However, total asset quality deteriorated year on year due to the impact of covid-19 on client businesses.  The bank’s provisions for non- performing loans and doubtful debts grew by 110% to 91.8 billion.


Future outlook

This comes at the time the banking executives expect the industry to rebound citing projected growth in the economy.


Bank of Uganda projects the economy to grow by 3-3.5% in 2021 and 6% to 10% by 2023. However, the recovery will depend on the effectiveness of the measures put in place to contain the spread of the COVID-19 in the implementation of the African Continental Free Trade Agreement, and expected rebound in tourism; improvement in global investment and the continued recovery in exports due to a revived strength in foreign demand.


Anne Juuko, the Chief Executive at Stanbic Bank, said their aim this year is to continue to deliver on their promise to make dreams possible for the clients.


“Using digital technology, data and human insight, we aim to understand our clients, partners and employees as deeply and empathetically as we can,” she said.


“One of the ways we are improving the client experience is through our digital loan offering, where customers can now apply for a loan online or on their mobile phones and get the loan in under five minutes. By creating greater efficiency, our customers save time and we make it easier for them to access the financial support they need.”


Juuko said the bank also plans to ensure that it has a robust risk management framework that ensures that it is doing business the right way to enhance the value to the client experience.


She added that the lender is also committed to the implementation of the Social, Economic and Environmental (SEE) priorities which aim to deliver inclusive, enduring and environmentally sustainable value to its shareholders and to the societies and economies that it serves.


“As a business, we remain optimistic about a faster recovery of the local economy on account of a successful national vaccine roll out program and a resilient business community,” added dfcu Managing Drector and CEO, Mathias Katamba.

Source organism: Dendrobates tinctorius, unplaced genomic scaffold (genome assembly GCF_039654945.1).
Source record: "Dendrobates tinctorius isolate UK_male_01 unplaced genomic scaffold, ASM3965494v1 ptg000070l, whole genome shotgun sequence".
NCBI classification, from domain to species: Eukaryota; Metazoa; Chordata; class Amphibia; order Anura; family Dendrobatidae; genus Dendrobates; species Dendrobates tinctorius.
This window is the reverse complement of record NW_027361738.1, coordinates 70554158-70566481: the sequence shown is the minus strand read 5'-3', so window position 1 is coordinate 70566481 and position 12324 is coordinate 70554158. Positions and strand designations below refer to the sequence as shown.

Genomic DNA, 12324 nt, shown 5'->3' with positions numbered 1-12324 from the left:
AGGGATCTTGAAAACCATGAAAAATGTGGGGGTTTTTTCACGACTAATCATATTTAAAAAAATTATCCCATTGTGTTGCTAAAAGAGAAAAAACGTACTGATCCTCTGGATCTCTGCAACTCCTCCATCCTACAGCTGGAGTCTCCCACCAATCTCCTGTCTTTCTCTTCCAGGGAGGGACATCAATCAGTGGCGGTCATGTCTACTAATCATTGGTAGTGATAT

“We shall also continue to invest in capabilities that increase convenience for customers in the digital and alternative channels space and innovate products and services that improve the efficiency of our services and provide an all-round excellent customer experience.”


Katamba said even though the COVID-19 challenges remain for a number of sectors, the bank remains committed to supporting small and medium scale enterprises, advancing the cause of women in business, supporting key sectors of the economy in Agriculture, Manufacturing, Trade, Construction, Communications and Services.


Katamba added that the lender has laid the foundation to play an active role in the emerging Oil and Gas Sector.


Overall, the country’s banking industry, which has 25 commercial banks,  is expected to record a subdued profit growth for 2020 owed to the pandemic that disrupted business activities.


Last February, BoU extended the bank’s Credit Relief Measures for another six months to help commercial banks and other supervised financial institutions to continue restructuring loans and also provide loans to the commercial banks and financial institutions to lend out to the business community.


The Independent Uganda